Artist Statement: red couch/memory project
Tracey Emin’s confessional art inspired me to create another personal piece. Emin records moments in time and references her personal history in her work. She has described her art in the following quote: “Much of my work has been about memory, for example, but memories of violence and pain.”
Tracey Emin’s work acts as a disclosure of taboo subjects such as sexual violence and abortion. Her most famous installation, My Bed, was her actual bedding covered in the products of an extreme emotional flux, including used condoms, a pregnancy test, blood stained underwear, tissues, and liquor bottles. She threw this out into the art world for everyone to see and started a conversation about whether this seminal piece of artwork was in fact, art.
I dug this couch out of the dumpster behind my apartment, and later cut it in half with a matt knife and jigsaw, painted it red with my hands, and slashed it open again. This act of destruction was masculine in nature, although the image I created was yonic. The aggression and manipulation is metaphoric of my experiences of feeling invaded and broken. Whereas, I also move towards an urge to destroy when I experience flashbacks and turn my anger to myself and objects because I can not lash out at the people who have harmed me.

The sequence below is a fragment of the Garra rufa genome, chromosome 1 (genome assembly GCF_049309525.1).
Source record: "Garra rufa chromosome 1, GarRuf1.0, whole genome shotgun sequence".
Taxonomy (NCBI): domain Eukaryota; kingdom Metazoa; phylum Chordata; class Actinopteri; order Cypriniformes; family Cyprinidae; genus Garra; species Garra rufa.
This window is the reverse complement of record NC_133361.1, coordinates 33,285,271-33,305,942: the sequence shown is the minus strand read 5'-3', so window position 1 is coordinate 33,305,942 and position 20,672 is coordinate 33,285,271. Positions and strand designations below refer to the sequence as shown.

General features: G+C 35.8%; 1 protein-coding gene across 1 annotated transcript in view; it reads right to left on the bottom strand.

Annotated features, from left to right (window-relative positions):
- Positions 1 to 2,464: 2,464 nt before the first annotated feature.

This process was invigorating and disgusting. I don’t know where and whom this couch is from, and what it has experienced in it’s lifetime. But I didn’t want to make something pretty, but something confrontational and unsettling, and the moldy cushions are just an added bonus.
I displayed it tilted against this wall because, one, it forces you to stare directly into the hole, and if it were sat on in a functional way, the angle would leave the sitter unnerved and pinned down by gravity with their legs up a wall.
Lastly, this red couch sculpture visually represents a traumatic experience.